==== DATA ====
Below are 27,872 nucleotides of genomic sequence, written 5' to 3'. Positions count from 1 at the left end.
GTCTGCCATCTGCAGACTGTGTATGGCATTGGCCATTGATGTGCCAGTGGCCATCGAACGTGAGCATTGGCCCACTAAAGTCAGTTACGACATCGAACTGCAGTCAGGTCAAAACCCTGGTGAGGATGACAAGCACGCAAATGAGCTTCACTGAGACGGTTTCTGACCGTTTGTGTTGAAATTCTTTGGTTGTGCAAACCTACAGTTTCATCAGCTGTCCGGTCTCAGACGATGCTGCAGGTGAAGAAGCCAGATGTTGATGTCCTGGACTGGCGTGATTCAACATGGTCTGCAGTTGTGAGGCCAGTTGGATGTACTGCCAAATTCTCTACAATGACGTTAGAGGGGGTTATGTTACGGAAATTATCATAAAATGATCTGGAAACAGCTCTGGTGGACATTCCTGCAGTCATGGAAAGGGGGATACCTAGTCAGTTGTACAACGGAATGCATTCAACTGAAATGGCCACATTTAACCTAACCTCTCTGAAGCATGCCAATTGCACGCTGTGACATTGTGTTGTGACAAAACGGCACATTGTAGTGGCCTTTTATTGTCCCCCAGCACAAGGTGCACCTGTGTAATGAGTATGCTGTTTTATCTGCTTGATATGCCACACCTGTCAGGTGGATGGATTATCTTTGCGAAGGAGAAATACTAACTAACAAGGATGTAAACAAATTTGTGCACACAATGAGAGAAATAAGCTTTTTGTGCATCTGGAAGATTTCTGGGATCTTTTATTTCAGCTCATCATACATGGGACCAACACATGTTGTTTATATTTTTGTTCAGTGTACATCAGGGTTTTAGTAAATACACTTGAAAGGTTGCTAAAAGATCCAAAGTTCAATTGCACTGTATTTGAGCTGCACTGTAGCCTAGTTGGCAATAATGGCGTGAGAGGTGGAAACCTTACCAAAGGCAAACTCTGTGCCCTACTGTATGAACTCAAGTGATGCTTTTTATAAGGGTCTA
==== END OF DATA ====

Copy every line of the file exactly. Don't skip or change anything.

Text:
Below are 27,872 nucleotides of genomic sequence, written 5' to 3'. Positions count from 1 at the left end.
GTCTGCCATCTGCAGACTGTGTATGGCATTGGCCATTGATGTGCCAGTGGCCATCGAACGTGAGCATTGGCCCACTAAAGTCAGTTACGACATCGAACTGCAGTCAGGTCAAAACCCTGGTGAGGATGACAAGCACGCAAATGAGCTTCACTGAGACGGTTTCTGACCGTTTGTGTTGAAATTCTTTGGTTGTGCAAACCTACAGTTTCATCAGCTGTCCGGTCTCAGACGATGCTGCAGGTGAAGAAGCCAGATGTTGATGTCCTGGACTGGCGTGATTCAACATGGTCTGCAGTTGTGAGGCCAGTTGGATGTACTGCCAAATTCTCTACAATGACGTTAGAGGGGGTTATGTTACGGAAATTATCATAAAATGATCTGGAAACAGCTCTGGTGGACATTCCTGCAGTCATGGAAAGGGGGATACCTAGTCAGTTGTACAACGGAATGCATTCAACTGAAATGGCCACATTTAACCTAACCTCTCTGAAGCATGCCAATTGCACGCTGTGACATTGTGTTGTGACAAAACGGCACATTGTAGTGGCCTTTTATTGTCCCCCAGCACAAGGTGCACCTGTGTAATGAGTATGCTGTTTTATCTGCTTGATATGCCACACCTGTCAGGTGGATGGATTATCTTTGCGAAGGAGAAATACTAACTAACAAGGATGTAAACAAATTTGTGCACACAATGAGAGAAATAAGCTTTTTGTGCATCTGGAAGATTTCTGGGATCTTTTATTTCAGCTCATCATACATGGGACCAACACATGTTGTTTATATTTTTGTTCAGTGTACATCAGGGTTTTAGTAAATACACTTGAAAGGTTGCTAAAAGATCCAAAGTTCAATTGCACTGTATTTGAGCTGCACTGTAGCCTAGTTGGCAATAATGGCGTGAGAGGTGGAAACCTTACCAAAGGCAAACTCTGTGCCCTACTGTATGAACTCAAGTGATGCTTTTTATAAGGGTCTA